Wednesday, December 16, 2015

1st Circuit To Home-Inheriting Siblings: Nice Try, But No Dice...Pay The Piper! Reverse Mortgage Lender's Failure To File Probate Claim Upon Death Of Homeowner/Borrower Does Not Extinguish Lien

From a client alert from the law firm Maurice Wutscher:
  • The U.S. Court of Appeals for the First Circuit recently held that a failure to file a probate claim does not extinguish a mortgage lien under Rhode Island law. In so ruling, the Court held that "the piper must be paid."

    The plaintiffs, a brother and sister, inherited their mother's house. During her lifetime, the mother had taken out a reverse mortgage secured by the house. The mortgage securing the loan contained an acceleration clause and power of sale and became due and payable upon the mother's death.

    The mother died intestate. Her son and daughter commenced a probate proceeding in Rhode Island state court. Notice was given to creditors, including the mortgagee, but the mortgagee did not file a claim in the probate proceeding. The probate case was administered and closed, with the court granting the decedent's interest in the property to the plaintiffs.

    In late 2010, the plaintiffs received a notice of foreclosure, which was published pursuant to Rhode Island law. A foreclosure proceeding followed and the mortgagee recorded the foreclosure deed granting the Property to it in November of 2011.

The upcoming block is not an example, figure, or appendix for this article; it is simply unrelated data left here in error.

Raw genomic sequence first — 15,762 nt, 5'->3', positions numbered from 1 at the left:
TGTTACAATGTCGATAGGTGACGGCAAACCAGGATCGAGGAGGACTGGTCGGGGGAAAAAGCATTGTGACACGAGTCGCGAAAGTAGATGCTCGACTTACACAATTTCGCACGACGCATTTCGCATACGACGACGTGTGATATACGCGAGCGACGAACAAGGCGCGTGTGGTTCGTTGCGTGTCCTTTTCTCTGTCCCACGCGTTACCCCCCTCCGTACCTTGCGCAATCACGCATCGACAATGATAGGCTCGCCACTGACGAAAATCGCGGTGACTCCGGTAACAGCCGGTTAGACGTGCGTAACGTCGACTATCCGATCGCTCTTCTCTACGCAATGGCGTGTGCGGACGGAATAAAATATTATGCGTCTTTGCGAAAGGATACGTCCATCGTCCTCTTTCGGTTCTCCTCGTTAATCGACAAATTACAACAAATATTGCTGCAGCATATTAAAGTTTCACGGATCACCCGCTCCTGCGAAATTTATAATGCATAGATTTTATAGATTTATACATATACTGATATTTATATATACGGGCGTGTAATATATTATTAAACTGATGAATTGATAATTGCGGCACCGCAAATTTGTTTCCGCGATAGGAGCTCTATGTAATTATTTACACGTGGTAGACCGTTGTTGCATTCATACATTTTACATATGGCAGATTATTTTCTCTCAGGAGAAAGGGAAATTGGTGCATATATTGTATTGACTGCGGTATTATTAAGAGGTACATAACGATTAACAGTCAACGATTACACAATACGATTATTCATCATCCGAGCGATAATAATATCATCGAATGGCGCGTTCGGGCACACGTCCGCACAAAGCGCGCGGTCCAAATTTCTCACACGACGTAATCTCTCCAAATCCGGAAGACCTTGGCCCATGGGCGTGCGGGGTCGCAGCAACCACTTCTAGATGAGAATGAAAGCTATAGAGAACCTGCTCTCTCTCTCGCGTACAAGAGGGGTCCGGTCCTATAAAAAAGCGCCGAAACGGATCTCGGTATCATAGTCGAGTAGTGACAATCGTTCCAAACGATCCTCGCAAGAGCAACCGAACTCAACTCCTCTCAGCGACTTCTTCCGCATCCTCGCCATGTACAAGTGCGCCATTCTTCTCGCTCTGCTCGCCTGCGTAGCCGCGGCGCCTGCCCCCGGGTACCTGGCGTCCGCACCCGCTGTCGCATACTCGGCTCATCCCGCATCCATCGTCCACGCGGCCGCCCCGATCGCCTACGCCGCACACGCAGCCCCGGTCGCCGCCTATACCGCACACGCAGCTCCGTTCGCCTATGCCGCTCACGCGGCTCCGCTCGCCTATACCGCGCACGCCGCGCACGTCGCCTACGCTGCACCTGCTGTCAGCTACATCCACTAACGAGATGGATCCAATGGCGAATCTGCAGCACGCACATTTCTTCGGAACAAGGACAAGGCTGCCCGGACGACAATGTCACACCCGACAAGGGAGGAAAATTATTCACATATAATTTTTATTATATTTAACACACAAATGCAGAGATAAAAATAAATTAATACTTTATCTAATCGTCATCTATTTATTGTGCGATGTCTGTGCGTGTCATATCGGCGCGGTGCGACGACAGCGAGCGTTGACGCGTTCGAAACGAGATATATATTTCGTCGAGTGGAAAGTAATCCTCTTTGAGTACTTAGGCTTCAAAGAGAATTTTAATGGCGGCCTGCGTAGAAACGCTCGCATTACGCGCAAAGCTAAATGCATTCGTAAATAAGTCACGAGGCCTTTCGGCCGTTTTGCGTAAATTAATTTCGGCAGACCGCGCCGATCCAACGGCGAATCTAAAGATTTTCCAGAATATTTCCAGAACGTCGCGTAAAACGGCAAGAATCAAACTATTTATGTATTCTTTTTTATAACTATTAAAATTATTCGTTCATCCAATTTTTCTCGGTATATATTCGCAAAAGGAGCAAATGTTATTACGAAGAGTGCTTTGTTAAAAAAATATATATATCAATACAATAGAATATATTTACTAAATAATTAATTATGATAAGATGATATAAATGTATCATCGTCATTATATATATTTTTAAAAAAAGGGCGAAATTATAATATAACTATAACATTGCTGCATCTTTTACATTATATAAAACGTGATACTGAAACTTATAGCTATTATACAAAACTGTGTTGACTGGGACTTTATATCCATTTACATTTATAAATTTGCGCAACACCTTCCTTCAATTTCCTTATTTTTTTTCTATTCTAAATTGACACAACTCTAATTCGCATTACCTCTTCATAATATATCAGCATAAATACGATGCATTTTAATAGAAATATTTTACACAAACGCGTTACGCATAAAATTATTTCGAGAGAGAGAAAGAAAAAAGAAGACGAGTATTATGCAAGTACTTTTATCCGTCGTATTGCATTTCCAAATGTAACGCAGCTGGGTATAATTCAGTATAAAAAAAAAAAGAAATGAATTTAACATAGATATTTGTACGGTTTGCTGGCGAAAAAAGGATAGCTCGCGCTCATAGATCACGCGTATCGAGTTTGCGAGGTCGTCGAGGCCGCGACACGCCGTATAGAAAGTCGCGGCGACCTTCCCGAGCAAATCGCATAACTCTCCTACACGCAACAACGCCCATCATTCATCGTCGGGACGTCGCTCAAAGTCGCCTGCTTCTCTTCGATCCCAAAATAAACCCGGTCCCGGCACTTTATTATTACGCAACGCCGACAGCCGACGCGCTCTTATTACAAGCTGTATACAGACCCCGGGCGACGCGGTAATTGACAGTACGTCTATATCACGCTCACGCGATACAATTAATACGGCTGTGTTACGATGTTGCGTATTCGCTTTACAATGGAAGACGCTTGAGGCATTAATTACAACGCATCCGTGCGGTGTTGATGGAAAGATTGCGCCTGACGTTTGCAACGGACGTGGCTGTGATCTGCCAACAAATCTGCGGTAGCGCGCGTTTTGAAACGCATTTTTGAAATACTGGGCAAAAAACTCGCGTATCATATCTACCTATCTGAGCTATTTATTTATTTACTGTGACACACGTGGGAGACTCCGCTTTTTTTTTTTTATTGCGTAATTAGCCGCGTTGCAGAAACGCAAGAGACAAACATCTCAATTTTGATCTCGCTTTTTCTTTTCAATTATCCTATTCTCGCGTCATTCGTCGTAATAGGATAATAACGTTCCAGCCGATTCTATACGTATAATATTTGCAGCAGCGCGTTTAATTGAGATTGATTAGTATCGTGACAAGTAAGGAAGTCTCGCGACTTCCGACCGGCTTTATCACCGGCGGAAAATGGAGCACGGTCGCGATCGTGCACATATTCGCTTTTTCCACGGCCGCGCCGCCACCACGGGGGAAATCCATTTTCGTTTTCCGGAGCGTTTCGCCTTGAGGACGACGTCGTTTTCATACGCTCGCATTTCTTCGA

The plaintiffs filed suit in federal district court, invoking diversity jurisdiction, challenging the validity of the mortgage assignments and the foreclosure. After the close of discovery, the mortgagee moved for summary judgment, which the trial court granted. This appeal followed.
    ***
    The First Circuit rejected the heirs' [] argument that "the failure to submit a claim to the probate court within the statutorily prescribed period … bars [the mortgagee] from later foreclosing against the Property to satisfy the underlying debt" because "the statute of limitations applicable to foreclosures in Rhode Island is the general 20-year statute of limitations" and the "limitations period associated with the probate claim-filing statute … does not apply."

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